Local governments are leading the nation in the call for extended producer responsibility (EPR) policies, reports the Product Policy Institute (PPI). The city of Roseville, California, recently became the 100th local government, agency or association to adopt a local EPR resolution.
PPI says California is leading the push for product stewardship. Local governments started organizing in California in 2006 by starting the California Product Stewardship Council (CPSC) to promote a policy shift away from disposal bans to EPR to manage hazardous product waste. PPI helped CPSC develop the first local EPR resolution, which has been used as the model for subsequent resolutions across the country including the US Conference of Mayors.
Local product stewardship resolutions have been adopted in five other states frequently by members of state Product Stewardship Councils: New York (7 resolutions), Texas (4), Minnesota (6), Massachusetts (4), and Rhode Island (1).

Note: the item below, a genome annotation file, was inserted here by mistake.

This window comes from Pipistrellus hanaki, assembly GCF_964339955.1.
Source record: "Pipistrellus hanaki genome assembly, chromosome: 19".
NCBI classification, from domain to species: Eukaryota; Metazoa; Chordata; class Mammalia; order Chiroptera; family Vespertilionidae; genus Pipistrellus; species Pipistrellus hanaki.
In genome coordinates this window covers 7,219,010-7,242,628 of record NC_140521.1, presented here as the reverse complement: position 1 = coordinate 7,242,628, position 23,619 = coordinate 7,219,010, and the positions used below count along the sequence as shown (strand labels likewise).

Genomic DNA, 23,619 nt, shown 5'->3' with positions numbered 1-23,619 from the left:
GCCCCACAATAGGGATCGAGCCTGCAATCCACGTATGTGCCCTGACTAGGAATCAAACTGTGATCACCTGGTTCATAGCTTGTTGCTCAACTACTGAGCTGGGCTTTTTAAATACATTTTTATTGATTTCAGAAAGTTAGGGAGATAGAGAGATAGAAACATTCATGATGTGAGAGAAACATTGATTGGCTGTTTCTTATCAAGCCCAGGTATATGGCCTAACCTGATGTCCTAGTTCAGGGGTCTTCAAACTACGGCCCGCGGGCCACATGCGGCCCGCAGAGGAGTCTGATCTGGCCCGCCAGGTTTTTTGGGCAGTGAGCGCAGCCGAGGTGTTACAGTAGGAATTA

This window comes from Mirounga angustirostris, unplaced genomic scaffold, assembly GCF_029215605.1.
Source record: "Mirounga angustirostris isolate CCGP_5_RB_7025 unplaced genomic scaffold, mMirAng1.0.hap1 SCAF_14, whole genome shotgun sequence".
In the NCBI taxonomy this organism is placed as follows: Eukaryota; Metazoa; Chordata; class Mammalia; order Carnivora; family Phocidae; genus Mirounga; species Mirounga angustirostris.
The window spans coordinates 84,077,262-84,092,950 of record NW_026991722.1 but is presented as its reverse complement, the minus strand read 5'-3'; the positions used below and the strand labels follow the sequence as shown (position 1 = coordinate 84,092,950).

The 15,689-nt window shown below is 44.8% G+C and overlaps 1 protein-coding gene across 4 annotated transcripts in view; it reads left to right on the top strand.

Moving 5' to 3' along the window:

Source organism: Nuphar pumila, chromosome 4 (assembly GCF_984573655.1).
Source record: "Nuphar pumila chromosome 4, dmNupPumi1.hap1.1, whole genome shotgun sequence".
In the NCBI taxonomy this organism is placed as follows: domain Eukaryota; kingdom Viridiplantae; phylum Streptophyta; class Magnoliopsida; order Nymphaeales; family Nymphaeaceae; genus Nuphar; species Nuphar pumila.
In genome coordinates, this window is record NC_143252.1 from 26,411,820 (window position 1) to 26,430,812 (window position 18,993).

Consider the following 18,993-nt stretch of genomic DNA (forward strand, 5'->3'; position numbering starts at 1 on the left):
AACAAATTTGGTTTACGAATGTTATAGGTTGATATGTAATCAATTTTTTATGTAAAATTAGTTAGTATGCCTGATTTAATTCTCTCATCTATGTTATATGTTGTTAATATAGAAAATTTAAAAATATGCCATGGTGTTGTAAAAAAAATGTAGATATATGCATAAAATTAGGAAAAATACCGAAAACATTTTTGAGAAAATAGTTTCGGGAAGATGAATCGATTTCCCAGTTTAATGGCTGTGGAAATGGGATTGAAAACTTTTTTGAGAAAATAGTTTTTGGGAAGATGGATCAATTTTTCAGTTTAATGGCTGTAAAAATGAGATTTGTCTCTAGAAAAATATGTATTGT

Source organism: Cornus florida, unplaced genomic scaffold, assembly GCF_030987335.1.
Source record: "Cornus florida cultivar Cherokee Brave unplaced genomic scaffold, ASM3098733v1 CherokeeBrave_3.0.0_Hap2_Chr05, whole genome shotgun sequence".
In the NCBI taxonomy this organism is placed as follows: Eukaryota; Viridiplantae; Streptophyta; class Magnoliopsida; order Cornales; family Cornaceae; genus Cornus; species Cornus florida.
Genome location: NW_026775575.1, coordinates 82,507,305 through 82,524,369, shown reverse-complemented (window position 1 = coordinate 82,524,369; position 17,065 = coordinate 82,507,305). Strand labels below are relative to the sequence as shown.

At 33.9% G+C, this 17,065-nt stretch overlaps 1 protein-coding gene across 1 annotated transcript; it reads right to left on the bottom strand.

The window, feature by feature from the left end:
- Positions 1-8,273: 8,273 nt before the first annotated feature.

PPI helped local governments start Product Stewardship Councils in Texas, New York, Vermont and Massachusetts.
The resolutions call for extending producers’ responsibility for product waste beyond the sale to ensure products and packaging are properly reduced, reused and recycled, says PPI. They also call for state legislatures to pass legislation that shifts financial responsibility for recycling product waste to producers and consumers, rather than costs falling solely on local governments via taxpayers and garbage ratepayers.
In June 2010, the US Conference of Mayors became the third major national association of local elected officials to adopt an organizational resolution supporting EPR. The National League of Cities and the National Association of Counties adopted resolutions in 2009.
While EPR policies are common in Europe, Canada, Japan and other countries, they are relatively new to the United States, says PPI. Twenty-two states currently have EPR policies for electronic waste.